This male ringed-neck pheasant was very confused and spent several hours trying to find an opening in the fence.

Eventually Ruby spotted him. I’m not sure if he flew or ran when she chased him but I think she did him a favor as he did clear out of the area. Hopefully he found a different route home.

I’ll leave you with a slide show of flowers that are blossoming at the farm. Among them are daffodils, forsythia (beginning to open), and primrose.

Thanks for visiting.

A Summer Evening at the Farm

Tuesday evening as we headed to the farm I didn’t really have a plan as to what I was going to accomplish. I knew there were things that need to be done, like cutting some grass, weeding in the prayer garden and cleaning garlic, but I didn’t feel an urgent need to get any of those things done.

So, I took the evening off and just enjoyed being at the farm on a beautiful summer evening. It was a great time for picture taking so grab your favorite beverage and join me.

*For anyone who is burned out on nature pictures you can play a game as you read ” Count the tennis Balls” let me know in the comments how many tennis balls you saw in the pictures. *

As we arrived at the farm shortly after 6:00 P.M. the first order of business was to feed the chickens the kitchen scraps we had collected throughout the day. As usual Ruby had to sniff though the goodies to see what she might like. Since it was mostly watermelon rinds and peach peels (I canned peaches that morning), I’m not sure if she actually found anything good to eat.

The weather is still very summerlike but there is a feel that fall is fast approaching. Late summer/fall flowers, like these black-eyed-Susans and purple loosestrife, are in bloom.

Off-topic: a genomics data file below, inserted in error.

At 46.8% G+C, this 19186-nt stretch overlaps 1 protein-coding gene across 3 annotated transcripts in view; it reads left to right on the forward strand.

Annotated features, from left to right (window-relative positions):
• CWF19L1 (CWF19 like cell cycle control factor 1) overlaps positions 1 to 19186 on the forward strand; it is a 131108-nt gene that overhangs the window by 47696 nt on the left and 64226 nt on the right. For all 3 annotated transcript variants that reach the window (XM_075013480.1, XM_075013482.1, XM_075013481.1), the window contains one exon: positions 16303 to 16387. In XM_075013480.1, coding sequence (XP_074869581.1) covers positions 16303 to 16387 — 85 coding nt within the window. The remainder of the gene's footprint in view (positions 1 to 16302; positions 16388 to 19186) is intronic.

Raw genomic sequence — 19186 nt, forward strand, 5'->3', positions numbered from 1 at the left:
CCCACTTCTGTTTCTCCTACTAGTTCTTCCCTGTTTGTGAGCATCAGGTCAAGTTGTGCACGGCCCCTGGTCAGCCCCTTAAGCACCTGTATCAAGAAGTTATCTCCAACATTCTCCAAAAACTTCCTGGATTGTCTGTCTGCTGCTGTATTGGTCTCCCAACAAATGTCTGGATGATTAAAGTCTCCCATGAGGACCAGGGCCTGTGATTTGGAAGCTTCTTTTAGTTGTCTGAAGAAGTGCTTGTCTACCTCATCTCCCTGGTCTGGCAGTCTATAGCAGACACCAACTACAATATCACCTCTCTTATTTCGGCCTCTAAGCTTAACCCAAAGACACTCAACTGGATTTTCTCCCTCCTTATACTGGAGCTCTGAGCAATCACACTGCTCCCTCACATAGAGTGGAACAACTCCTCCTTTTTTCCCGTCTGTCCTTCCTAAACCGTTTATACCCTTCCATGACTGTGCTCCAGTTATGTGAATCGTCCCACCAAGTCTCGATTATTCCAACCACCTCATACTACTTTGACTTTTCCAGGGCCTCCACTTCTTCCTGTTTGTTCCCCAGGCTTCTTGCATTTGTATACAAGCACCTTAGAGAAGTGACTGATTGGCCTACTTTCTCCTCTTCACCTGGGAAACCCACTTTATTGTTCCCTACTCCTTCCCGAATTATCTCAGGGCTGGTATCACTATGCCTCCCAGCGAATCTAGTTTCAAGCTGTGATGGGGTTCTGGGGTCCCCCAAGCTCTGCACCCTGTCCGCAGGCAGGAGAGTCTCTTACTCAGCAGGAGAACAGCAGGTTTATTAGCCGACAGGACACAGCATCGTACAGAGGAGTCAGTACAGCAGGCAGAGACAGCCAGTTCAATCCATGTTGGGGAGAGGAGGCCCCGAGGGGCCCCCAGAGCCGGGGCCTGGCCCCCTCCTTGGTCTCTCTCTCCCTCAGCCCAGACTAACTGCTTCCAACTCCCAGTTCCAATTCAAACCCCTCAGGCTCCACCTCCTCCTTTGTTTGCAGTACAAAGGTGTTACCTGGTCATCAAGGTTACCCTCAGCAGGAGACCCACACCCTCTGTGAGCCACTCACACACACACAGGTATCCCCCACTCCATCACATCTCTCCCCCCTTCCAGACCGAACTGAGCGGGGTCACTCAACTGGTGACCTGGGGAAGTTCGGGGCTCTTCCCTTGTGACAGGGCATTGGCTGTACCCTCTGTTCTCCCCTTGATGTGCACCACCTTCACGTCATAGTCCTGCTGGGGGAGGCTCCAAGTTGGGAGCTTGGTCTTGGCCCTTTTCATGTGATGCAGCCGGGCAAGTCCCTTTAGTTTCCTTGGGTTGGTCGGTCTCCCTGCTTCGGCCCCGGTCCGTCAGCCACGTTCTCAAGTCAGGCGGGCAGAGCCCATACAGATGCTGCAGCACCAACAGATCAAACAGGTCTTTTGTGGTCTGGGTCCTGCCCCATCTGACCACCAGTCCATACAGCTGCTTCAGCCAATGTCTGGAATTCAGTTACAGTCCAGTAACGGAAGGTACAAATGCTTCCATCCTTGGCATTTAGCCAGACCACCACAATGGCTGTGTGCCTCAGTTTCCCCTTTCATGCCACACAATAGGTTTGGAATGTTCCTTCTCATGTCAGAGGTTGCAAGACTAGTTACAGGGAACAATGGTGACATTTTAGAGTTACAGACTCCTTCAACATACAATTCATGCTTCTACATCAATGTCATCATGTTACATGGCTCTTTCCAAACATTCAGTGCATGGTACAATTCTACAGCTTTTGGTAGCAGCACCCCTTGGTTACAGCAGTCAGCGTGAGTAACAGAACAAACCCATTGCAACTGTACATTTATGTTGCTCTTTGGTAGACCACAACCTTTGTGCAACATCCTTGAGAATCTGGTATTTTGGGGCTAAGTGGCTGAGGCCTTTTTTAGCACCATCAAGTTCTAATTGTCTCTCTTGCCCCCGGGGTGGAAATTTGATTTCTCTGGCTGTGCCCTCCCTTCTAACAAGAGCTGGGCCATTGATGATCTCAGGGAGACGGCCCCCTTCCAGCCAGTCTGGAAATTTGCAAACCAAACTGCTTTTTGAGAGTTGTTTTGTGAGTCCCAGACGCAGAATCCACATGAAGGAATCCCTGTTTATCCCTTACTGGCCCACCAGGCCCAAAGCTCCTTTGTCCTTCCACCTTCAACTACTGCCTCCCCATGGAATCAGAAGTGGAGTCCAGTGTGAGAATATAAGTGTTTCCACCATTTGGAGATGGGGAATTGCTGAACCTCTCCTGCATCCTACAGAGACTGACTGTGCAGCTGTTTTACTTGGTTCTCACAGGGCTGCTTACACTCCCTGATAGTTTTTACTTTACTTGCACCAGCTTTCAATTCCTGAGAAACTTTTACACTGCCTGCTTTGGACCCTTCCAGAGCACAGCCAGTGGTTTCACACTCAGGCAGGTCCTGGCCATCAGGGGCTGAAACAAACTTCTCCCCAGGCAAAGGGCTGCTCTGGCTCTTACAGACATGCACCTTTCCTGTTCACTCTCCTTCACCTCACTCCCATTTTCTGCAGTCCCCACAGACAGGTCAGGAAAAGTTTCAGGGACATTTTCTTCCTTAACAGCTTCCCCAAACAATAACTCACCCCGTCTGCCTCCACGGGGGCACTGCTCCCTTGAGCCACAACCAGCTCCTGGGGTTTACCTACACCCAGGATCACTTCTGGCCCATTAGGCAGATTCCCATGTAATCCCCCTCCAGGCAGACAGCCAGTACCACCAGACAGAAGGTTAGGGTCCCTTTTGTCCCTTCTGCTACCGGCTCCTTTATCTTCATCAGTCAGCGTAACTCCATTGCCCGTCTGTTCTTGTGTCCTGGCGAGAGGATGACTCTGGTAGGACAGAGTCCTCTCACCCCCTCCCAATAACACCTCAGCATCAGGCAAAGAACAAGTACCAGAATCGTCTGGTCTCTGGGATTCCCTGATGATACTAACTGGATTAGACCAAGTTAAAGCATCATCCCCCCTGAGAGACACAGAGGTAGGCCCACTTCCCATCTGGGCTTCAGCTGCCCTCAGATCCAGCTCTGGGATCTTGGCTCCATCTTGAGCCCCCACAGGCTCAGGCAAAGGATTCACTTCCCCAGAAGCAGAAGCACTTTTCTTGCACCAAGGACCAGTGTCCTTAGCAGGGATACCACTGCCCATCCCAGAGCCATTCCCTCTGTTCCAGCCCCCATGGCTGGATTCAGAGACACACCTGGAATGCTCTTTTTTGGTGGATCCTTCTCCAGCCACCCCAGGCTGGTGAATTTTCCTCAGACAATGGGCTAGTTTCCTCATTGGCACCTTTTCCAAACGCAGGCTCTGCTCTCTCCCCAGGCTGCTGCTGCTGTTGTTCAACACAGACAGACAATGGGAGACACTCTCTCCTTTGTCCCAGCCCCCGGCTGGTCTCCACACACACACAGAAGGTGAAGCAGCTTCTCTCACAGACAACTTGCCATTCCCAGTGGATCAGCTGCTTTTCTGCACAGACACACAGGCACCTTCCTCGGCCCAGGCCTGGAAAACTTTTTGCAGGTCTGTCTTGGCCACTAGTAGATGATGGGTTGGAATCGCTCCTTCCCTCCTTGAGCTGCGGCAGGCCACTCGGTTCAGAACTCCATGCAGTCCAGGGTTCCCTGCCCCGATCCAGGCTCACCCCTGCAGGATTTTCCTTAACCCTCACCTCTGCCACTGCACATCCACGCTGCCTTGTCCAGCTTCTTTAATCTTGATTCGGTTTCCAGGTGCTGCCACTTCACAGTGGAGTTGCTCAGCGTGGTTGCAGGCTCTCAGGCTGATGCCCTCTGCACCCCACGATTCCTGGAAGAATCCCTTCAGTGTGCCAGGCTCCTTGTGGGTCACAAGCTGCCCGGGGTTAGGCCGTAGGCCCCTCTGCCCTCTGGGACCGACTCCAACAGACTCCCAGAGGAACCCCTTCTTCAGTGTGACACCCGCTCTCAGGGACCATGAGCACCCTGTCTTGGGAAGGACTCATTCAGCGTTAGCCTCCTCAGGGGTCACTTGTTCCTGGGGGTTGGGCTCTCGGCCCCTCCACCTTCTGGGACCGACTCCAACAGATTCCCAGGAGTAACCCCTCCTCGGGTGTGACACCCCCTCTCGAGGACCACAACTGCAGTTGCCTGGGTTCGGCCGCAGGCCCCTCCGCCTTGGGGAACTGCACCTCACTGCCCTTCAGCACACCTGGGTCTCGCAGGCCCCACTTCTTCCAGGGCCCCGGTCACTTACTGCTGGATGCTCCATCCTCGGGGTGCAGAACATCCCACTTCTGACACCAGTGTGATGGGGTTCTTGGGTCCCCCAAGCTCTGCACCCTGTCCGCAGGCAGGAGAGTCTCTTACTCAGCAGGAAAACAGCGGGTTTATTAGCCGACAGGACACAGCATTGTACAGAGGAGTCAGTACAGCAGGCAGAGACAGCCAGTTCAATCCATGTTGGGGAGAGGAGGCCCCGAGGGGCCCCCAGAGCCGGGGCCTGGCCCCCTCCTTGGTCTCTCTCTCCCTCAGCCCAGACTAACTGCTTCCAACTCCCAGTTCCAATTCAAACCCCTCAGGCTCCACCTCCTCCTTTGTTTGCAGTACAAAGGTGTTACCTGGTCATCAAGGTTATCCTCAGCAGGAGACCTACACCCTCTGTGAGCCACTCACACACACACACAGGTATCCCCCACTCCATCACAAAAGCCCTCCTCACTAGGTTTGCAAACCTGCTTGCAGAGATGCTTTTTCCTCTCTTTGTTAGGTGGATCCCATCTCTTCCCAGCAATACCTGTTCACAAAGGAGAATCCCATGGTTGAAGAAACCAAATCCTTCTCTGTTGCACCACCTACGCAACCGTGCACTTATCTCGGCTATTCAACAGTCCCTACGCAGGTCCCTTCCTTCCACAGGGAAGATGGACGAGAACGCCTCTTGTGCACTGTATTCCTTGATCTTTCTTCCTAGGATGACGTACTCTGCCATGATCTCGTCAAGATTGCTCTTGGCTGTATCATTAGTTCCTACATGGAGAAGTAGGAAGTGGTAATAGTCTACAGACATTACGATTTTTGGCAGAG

The hibiscus are beautiful this year.

I’ve been waiting all summer for these volunteer cosmos to blossom. I am reminded of my maternal grandma, who loved these flowers.

I’ve also been waiting for the opportunity to photograph a dragonfly. As I wandered through the prayer garden, this one posed on a lily leaf to oblige me.

The balloon flowers continue to blossom, but I think I need to add deadheading them to my to-do list to keep them flowering longer.

After photographing the balloon flower, I looked toward the beach and was pleasantly surprised to see our green heron. Long time followers might remember that each year in late summer we begin seeing a green heron dining along the edges of our pond. In past year I have speculated that there were a pair perhaps living in our woods since on some occasions I had seen two of them.

A couple weeks ago my husband first mentioned seeing “that bird” and he has talked about it, and how good it is at catching fish, a few times since then. Until Tuesday night I had yet to see it this year.

My husband and I agree in thinking that this is not the same bird we’ve seen in past years as it looks younger.

It also did not seem as skittish as in past years.

I was probably within 15 feet when I took this photo,

and as I stood on the edge of the prayer garden it continued to comb the shoreline making its way right past me,

on the hunt for a minnow or a frog.

Check out that hair do. Looks like a rock star. LOL!

After my rock star friend flew to the other side of the pond, I began making my way to the main garden, AKA puppy playground, to take some photos. I passed this patch of wildflowers near the beehives. I’m not sure what they are but the patch has spread each year and they make a grand showing.

When I got to the main garden and was approaching these sunflowers, I noticed two hummingbirds that seemed to be playing near the flowers. Unfortunately, they flew off before I could get my camera.

A few weeks ago my husband noticed that birds had begun eating our unripe apples. He at first was blaming it on crows but we have since witnessed sparrows flying out of the trees as we approach. He chose the tree with the most apples on it and put netting over and around it. While none of the apples are visible in this picture rest assured, we can now leave them on the tree to fully ripen.

We did leave the rest of the apple trees un-netted, so the sparrows have plenty to eat (unless the crows get there first.)

Before I continued my garden tour, I had to play a game of fetch with Ruby.

I threw the ball several times and each time she brought it back to me to throw again.

When she decided to take a break, I continued on my way.